Thailand's attempt to impose curbs on foreign investment may have damaged its credibility and those of other other Asian markets, analysts said.
"Analysts are saying that Thai officials acted too fast," CNBC Asia's Christine Tan said on "Power Lunch." "It was a rash decision by the newly military-installed government--and some were stunned at how quickly the central bank changed its mind, even questioning whether damage has been done and whether the government lost its credibility."
The Thai stock market plunged nearly 15% on Tuesday after the government attempted to halt the Thai currency's rise against the dollar by imposing controls on foreign investment. The sell-off, which rippled through other Asian markets, prompted Thai officials to hastily amend the new rule and say it wouldn't apply to stock transactions.
"Most agree markets will recover tomorrow, but not to where they were because risks have clearly changed," Tan said.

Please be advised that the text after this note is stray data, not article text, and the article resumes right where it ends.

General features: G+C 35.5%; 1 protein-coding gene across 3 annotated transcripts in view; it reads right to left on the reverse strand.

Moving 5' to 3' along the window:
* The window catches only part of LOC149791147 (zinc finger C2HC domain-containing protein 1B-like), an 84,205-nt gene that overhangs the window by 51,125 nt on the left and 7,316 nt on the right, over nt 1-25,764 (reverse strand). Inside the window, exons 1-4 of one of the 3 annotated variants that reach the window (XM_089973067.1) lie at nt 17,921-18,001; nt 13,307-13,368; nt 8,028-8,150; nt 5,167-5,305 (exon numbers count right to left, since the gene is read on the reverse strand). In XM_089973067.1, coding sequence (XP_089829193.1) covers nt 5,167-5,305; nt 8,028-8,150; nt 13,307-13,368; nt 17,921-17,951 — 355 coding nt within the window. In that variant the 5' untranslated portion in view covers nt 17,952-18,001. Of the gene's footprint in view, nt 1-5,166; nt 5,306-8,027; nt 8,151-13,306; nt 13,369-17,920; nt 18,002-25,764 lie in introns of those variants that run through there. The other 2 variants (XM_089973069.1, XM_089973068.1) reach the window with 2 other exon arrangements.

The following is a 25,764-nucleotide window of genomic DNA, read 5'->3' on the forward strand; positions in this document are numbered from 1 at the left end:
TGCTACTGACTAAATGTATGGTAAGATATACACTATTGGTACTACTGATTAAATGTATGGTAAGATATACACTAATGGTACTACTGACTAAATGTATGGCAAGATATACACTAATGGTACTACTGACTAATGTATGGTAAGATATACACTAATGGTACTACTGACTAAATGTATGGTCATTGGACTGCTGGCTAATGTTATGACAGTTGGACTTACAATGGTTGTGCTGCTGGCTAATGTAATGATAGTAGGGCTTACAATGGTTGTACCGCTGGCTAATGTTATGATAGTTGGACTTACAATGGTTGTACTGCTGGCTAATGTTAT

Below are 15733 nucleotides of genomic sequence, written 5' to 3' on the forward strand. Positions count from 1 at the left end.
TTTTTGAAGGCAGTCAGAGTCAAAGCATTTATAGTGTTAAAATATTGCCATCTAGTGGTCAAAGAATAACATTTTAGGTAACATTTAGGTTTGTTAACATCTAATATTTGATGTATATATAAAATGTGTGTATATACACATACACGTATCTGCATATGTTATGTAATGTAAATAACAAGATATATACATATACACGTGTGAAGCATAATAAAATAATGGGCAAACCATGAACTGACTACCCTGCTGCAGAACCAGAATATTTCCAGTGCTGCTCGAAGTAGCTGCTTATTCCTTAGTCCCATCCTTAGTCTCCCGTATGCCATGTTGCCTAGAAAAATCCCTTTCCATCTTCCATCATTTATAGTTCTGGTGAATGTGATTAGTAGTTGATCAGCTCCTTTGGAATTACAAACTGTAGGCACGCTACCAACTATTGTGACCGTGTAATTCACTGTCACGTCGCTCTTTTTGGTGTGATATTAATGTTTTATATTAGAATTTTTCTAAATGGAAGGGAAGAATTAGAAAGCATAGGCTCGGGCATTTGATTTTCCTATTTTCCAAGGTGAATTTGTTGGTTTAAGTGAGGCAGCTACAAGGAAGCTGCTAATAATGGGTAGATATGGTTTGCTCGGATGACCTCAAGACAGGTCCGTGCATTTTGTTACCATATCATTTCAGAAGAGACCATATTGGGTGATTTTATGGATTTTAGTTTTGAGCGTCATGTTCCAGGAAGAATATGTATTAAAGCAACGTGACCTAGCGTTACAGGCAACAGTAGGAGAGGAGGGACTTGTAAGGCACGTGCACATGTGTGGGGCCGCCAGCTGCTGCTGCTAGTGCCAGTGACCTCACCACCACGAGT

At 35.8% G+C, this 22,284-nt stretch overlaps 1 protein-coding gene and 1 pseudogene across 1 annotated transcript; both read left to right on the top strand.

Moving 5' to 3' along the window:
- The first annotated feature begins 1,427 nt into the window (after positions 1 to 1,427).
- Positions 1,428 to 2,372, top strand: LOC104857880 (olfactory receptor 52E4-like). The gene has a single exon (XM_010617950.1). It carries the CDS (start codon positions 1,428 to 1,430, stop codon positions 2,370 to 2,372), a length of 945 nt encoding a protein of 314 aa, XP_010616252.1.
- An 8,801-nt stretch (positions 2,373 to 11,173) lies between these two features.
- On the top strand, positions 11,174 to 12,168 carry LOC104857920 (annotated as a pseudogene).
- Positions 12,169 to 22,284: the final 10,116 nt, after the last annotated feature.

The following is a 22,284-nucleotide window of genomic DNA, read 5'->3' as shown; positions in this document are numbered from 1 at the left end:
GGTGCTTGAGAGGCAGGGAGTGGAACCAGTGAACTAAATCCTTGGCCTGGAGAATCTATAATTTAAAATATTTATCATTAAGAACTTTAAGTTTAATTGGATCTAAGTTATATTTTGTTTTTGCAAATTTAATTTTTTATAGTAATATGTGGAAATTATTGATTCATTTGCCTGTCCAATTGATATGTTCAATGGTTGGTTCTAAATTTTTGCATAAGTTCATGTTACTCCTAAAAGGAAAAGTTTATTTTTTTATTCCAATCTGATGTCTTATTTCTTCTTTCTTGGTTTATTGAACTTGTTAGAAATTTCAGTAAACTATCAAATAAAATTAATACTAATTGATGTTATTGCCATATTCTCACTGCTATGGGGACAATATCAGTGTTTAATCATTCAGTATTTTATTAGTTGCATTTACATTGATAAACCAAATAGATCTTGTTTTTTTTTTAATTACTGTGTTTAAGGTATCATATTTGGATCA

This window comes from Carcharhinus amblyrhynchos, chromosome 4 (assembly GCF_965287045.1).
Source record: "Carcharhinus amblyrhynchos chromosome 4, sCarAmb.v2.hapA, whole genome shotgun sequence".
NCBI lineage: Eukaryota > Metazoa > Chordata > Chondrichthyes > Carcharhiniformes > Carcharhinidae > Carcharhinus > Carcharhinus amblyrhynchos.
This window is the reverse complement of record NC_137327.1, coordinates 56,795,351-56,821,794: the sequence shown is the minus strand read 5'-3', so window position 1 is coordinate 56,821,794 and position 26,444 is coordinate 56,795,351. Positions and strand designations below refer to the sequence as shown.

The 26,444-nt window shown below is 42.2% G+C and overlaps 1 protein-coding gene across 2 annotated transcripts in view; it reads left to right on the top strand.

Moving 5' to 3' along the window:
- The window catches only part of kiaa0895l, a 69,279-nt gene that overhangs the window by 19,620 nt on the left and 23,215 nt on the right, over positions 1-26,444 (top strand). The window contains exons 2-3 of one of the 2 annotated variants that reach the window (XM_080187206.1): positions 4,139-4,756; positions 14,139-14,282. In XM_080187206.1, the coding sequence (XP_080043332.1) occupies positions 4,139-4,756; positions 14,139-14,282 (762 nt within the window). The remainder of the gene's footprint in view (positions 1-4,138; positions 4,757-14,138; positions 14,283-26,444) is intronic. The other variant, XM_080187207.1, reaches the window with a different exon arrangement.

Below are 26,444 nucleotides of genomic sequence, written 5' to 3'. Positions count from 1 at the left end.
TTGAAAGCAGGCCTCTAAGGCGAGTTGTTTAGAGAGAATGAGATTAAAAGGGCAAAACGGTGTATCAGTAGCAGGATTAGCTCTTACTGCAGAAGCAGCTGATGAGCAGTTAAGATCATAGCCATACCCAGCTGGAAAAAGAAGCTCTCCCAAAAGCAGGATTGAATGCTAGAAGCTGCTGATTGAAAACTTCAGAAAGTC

Other experts agreed. Axel Merk, fund manager of the Merk Hard Currency Fund, said Thailand's move should be a reminder that Asian currencies are risky and aren't meant for average investors.
"The Thai government says the the U.S. dollar is falling too quickly and the Thai currency is appreciating too much," Merk said on "Power Lunch."
"Much of Asia has the same problem in that they are hugely dependent on exports to American consumer and the U.S. economy is slowing down. On top of that, there is upward pressure on their currencies and it's just too much for them to handle. They tried to do something about it, and it backfired."